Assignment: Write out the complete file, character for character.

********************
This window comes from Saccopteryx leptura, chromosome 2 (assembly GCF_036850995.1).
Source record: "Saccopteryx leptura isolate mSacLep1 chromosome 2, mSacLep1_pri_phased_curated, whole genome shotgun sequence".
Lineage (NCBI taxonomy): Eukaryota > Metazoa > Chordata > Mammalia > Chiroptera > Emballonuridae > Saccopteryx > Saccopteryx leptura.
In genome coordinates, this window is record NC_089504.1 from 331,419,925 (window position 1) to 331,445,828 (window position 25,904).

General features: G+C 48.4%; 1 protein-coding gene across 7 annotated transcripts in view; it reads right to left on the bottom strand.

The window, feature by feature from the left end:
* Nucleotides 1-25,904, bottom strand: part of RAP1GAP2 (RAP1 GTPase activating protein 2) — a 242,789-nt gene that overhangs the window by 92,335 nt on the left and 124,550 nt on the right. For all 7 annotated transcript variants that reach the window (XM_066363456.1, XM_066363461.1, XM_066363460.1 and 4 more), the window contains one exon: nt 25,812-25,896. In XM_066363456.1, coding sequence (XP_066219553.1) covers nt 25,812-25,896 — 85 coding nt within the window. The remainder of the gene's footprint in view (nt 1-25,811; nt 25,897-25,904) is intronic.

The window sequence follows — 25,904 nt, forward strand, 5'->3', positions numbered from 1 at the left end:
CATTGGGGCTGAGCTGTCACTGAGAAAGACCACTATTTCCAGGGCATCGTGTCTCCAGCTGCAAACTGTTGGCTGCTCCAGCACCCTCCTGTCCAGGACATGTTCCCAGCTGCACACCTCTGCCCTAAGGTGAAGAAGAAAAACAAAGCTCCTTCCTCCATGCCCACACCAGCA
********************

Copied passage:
This window comes from Saccopteryx leptura, chromosome 2 (assembly GCF_036850995.1).
Source record: "Saccopteryx leptura isolate mSacLep1 chromosome 2, mSacLep1_pri_phased_curated, whole genome shotgun sequence".
Lineage (NCBI taxonomy): Eukaryota > Metazoa > Chordata > Mammalia > Chiroptera > Emballonuridae > Saccopteryx > Saccopteryx leptura.
In genome coordinates, this window is record NC_089504.1 from 331,419,925 (window position 1) to 331,445,828 (window position 25,904).

General features: G+C 48.4%; 1 protein-coding gene across 7 annotated transcripts in view; it reads right to left on the bottom strand.

The window, feature by feature from the left end:
* Nucleotides 1-25,904, bottom strand: part of RAP1GAP2 (RAP1 GTPase activating protein 2) — a 242,789-nt gene that overhangs the window by 92,335 nt on the left and 124,550 nt on the right. For all 7 annotated transcript variants that reach the window (XM_066363456.1, XM_066363461.1, XM_066363460.1 and 4 more), the window contains one exon: nt 25,812-25,896. In XM_066363456.1, coding sequence (XP_066219553.1) covers nt 25,812-25,896 — 85 coding nt within the window. The remainder of the gene's footprint in view (nt 1-25,811; nt 25,897-25,904) is intronic.

The window sequence follows — 25,904 nt, forward strand, 5'->3', positions numbered from 1 at the left end:
CATTGGGGCTGAGCTGTCACTGAGAAAGACCACTATTTCCAGGGCATCGTGTCTCCAGCTGCAAACTGTTGGCTGCTCCAGCACCCTCCTGTCCAGGACATGTTCCCAGCTGCACACCTCTGCCCTAAGGTGAAGAAGAAAAACAAAGCTCCTTCCTCCATGCCCACACCAGCA